When You Don't Know Where You're Headed
There are moments that I don't know why I am where I am. I don’t know why I’m at this school so far from my family, taking classes that often feel irrelevant; working towards a major I’m no longer certain of and a future I don’t know how to bring into existence.
Moment by moment I have to remind myself: this is where God wants me. I whisper it to myself over and over as I feel the anxiety rising, the demands of the future, the uncertainty in the present: Abba is good and He loves me. Abba is good and He knows what I need.
This is the school that my good Father chose for me. He knows what college, what classes, what connections I need. Even if I don't see the purpose of my life right now, He is using what I am learning and the relationships I am building down the road. And it will be good because He loves me. He will fill me up with good things; He will not leave me empty.
I have full confidence that this is the God I know. I know Him, His character, how He seeks the best for me and loves making me smile and laughing at my jokes. He is a God who cries when I am in pain, who is constantly showing me how He can take what is broken in my life, what is broken in me, then making it beautiful and whole. I believe in a God who “does not willingly bring affliction or grief to anyone” (Lamentations 3:33). And I wonder if others know this God too, how good He is, how much He loves us. Because it changes everything.
He is not a petty or spiteful God. He is not a God who is waiting to condemn the slightest slip-up or to squelch any laughter He hears. His concerns are so much bigger than the tiny things we fret over, like whether it’s okay to curse or what questions are too heretical to ask. He wants to transform us on the inside with the power of His love, not conform us to specific rules and behaviors so we look good on the outside. He is so much bigger than any question we could ever ask or any mistake we could ever make.
This God, this God I feel so deeply that I know, He is far more concerned about my heart than He is about my behaviors. When my behavior changes—whether that means I volunteer more, or break a bad habit, or devote myself to prayer and Bible study—He wants it to be because I love Him and know I am loved by Him—not because I am afraid or ashamed or obligated.
He wants to reassure me that I am secure in Him so that I can be my best self, my fullest self, with all of my quirks and hobbies and passions and humor.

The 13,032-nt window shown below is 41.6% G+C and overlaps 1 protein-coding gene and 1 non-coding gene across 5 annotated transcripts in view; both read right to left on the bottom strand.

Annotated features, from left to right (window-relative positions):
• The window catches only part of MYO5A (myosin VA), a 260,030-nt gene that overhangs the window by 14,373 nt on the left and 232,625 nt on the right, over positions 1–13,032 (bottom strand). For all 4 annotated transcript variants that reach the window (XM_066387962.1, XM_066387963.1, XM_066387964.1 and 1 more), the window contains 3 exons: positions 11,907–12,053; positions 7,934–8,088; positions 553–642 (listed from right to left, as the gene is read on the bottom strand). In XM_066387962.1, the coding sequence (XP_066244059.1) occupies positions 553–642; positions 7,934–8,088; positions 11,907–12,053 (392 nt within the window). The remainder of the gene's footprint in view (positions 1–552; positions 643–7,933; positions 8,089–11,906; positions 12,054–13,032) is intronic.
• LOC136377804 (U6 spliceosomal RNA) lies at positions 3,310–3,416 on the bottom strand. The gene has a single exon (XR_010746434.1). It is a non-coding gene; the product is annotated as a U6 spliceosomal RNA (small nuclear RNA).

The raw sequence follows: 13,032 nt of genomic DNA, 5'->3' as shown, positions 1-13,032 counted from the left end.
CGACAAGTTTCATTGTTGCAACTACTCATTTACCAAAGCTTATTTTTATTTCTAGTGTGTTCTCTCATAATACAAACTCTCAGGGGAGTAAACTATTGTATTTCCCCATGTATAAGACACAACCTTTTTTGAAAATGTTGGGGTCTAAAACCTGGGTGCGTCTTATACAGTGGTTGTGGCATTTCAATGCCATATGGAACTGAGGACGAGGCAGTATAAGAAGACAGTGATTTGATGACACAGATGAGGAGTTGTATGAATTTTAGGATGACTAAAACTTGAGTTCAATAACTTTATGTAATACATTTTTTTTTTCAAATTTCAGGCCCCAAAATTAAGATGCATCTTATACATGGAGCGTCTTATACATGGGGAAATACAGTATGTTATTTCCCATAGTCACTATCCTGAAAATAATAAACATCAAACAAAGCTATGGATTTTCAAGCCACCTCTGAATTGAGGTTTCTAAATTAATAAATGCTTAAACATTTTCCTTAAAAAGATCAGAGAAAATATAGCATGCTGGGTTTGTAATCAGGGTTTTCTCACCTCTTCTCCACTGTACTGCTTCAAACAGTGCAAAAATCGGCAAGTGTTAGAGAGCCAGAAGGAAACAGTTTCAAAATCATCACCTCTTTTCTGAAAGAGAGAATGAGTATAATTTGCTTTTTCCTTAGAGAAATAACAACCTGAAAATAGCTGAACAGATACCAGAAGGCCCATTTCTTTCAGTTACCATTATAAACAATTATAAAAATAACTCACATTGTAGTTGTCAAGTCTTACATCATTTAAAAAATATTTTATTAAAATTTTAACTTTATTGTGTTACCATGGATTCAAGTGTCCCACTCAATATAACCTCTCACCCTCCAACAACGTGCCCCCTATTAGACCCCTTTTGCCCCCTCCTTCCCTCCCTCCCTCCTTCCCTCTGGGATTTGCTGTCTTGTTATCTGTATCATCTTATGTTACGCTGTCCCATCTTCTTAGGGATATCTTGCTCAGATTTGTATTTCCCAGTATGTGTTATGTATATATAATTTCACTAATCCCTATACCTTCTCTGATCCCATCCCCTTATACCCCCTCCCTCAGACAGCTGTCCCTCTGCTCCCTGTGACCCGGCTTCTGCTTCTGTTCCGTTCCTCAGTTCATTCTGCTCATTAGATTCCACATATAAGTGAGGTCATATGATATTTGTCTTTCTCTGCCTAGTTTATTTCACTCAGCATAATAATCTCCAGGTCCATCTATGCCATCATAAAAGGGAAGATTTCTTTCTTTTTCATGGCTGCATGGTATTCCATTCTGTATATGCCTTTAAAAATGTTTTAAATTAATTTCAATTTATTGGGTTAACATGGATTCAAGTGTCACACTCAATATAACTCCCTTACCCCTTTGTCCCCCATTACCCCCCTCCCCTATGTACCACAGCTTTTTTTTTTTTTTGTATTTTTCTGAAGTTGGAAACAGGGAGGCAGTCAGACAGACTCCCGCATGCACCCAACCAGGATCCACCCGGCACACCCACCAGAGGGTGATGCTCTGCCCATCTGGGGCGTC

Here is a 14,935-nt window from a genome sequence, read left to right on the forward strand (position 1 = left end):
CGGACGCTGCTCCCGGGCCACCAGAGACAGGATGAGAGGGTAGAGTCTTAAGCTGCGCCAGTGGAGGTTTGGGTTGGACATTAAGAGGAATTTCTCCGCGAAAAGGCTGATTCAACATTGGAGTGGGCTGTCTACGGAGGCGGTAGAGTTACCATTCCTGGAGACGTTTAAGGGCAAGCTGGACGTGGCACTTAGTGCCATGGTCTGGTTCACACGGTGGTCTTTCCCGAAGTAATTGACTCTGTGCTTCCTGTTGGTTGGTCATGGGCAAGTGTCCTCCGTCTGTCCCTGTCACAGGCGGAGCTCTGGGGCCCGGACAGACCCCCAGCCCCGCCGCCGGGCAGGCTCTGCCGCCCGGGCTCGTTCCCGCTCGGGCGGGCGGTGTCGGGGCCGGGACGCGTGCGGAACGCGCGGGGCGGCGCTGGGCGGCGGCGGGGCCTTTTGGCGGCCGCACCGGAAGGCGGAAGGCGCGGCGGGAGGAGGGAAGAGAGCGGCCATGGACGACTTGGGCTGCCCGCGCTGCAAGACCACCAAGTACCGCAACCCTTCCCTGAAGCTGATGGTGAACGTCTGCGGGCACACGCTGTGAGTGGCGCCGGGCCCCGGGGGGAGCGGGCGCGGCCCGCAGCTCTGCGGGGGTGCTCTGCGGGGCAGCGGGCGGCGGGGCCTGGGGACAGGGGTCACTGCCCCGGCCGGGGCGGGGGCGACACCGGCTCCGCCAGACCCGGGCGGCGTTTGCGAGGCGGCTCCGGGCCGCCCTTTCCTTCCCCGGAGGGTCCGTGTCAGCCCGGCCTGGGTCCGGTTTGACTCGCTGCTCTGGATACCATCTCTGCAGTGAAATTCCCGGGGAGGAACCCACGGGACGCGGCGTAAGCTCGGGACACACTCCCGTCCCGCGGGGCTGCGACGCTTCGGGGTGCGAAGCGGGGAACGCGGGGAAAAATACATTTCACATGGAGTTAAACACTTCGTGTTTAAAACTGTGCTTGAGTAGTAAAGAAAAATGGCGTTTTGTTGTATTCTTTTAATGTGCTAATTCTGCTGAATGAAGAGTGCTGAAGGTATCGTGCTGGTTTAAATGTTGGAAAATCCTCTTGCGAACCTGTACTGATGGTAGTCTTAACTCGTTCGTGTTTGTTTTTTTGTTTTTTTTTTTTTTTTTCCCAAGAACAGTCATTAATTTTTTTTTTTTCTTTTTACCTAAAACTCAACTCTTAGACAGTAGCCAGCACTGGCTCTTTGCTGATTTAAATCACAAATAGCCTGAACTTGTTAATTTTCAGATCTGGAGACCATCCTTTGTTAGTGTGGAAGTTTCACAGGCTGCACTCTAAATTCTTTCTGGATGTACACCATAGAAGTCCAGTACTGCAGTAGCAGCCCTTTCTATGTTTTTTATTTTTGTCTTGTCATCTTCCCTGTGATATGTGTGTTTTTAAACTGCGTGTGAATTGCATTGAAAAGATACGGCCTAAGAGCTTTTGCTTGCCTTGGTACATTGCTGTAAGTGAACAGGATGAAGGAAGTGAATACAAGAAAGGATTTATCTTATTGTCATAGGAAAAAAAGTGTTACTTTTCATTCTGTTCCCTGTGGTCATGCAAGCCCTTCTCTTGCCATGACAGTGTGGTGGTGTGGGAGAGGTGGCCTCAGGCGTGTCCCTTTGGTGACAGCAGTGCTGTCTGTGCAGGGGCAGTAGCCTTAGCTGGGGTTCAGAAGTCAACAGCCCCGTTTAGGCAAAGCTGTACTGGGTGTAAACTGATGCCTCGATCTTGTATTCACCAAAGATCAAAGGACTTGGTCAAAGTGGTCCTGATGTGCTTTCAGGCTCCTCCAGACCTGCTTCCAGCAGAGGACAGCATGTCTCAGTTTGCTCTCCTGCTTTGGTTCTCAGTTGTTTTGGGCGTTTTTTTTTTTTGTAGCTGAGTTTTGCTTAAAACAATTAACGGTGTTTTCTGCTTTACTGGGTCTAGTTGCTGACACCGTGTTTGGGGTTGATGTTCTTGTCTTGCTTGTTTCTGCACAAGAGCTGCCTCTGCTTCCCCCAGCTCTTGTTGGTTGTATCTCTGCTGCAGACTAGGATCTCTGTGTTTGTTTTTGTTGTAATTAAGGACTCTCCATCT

He wants me to know Him in my own way, whether I do that best through traditional means like group prayer and worship, or whether I find Him better through writing or on quiet walks in the woods. Because He is the one who created me to communicate with Him the way I do—and whether or not that way is different than someone else’s, it is something He created in me, and never something to be ashamed of.
He wants me—and you—to stop worrying about fitting into one “correct” mold.
He wants us to settle our hearts, settle into His love, and know that He is good and He is for us.
To let go of all the anxieties we hold about pleasing Him, because He is already pleased with us. know that He came to give us life and life abundant, and anything that is stealing that life from us is not from Him. To believe that He will take what is difficult and painful and broken, even the things He didn’t want for us, and make something new and redeemed in us.
This God, this Abba who loves me, is the one I hold onto when my life feels uncertain—because His love is the one thing I am certain of. Because I know Him, I know everything is going to be okay. And I know He has called me here, to love the people around me, to learn the material in front of me, to grow more fully into myself. He is preparing me for a future I can’t imagine yet, and so I can breathe easier and accept the beauties and blessings of the life I have right now.
Tori Margaret is passionate about writing honestly, loving deeply, and walking with people through their stories. She writes about her struggle with depression, anxiety, and OCD to encourage others that they are not alone and to open the door for real conversations about real suffering. She has written for TWLOHA, a non-profit devoted to supporting people with mental illness. Her latest work on her struggle against fear is a science fiction novella, The Last Valkyrie, which will release in January 2017. You can find more of Tori’s writing at her blog, BoldBrightBeautiful.com, or connect with her in our Writing group.
Image by Rachel Adkins